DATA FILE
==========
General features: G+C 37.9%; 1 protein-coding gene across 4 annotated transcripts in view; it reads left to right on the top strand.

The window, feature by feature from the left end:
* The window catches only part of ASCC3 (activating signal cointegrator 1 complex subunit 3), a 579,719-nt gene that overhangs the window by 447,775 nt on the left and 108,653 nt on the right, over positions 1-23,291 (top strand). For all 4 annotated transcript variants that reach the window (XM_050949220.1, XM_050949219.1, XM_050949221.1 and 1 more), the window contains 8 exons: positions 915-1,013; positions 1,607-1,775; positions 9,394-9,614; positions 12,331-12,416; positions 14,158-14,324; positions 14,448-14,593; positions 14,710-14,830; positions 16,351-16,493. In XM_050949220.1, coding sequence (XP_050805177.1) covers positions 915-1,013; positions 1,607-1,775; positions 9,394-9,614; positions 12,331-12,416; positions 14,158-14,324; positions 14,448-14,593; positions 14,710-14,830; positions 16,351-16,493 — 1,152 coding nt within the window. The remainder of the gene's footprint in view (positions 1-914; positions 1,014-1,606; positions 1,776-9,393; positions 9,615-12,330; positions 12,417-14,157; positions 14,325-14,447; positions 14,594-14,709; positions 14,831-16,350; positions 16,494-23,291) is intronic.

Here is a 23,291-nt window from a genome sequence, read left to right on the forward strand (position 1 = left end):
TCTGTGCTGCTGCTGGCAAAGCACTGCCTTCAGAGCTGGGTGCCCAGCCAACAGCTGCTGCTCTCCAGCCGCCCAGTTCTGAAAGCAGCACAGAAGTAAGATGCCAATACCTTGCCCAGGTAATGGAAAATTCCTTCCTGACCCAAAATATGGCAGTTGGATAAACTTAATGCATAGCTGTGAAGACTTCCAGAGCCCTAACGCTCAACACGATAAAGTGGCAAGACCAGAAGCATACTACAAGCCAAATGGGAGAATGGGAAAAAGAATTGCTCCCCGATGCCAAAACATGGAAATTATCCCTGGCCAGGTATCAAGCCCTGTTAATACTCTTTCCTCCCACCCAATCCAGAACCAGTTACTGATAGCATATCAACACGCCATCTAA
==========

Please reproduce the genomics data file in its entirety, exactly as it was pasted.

General features: G+C 37.9%; 1 protein-coding gene across 4 annotated transcripts in view; it reads left to right on the top strand.

The window, feature by feature from the left end:
* The window catches only part of ASCC3 (activating signal cointegrator 1 complex subunit 3), a 579,719-nt gene that overhangs the window by 447,775 nt on the left and 108,653 nt on the right, over positions 1-23,291 (top strand). For all 4 annotated transcript variants that reach the window (XM_050949220.1, XM_050949219.1, XM_050949221.1 and 1 more), the window contains 8 exons: positions 915-1,013; positions 1,607-1,775; positions 9,394-9,614; positions 12,331-12,416; positions 14,158-14,324; positions 14,448-14,593; positions 14,710-14,830; positions 16,351-16,493. In XM_050949220.1, coding sequence (XP_050805177.1) covers positions 915-1,013; positions 1,607-1,775; positions 9,394-9,614; positions 12,331-12,416; positions 14,158-14,324; positions 14,448-14,593; positions 14,710-14,830; positions 16,351-16,493 — 1,152 coding nt within the window. The remainder of the gene's footprint in view (positions 1-914; positions 1,014-1,606; positions 1,776-9,393; positions 9,615-12,330; positions 12,417-14,157; positions 14,325-14,447; positions 14,594-14,709; positions 14,831-16,350; positions 16,494-23,291) is intronic.

Here is a 23,291-nt window from a genome sequence, read left to right on the forward strand (position 1 = left end):
TCTGTGCTGCTGCTGGCAAAGCACTGCCTTCAGAGCTGGGTGCCCAGCCAACAGCTGCTGCTCTCCAGCCGCCCAGTTCTGAAAGCAGCACAGAAGTAAGATGCCAATACCTTGCCCAGGTAATGGAAAATTCCTTCCTGACCCAAAATATGGCAGTTGGATAAACTTAATGCATAGCTGTGAAGACTTCCAGAGCCCTAACGCTCAACACGATAAAGTGGCAAGACCAGAAGCATACTACAAGCCAAATGGGAGAATGGGAAAAAGAATTGCTCCCCGATGCCAAAACATGGAAATTATCCCTGGCCAGGTATCAAGCCCTGTTAATACTCTTTCCTCCCACCCAATCCAGAACCAGTTACTGATAGCATATCAACACGCCATCTAA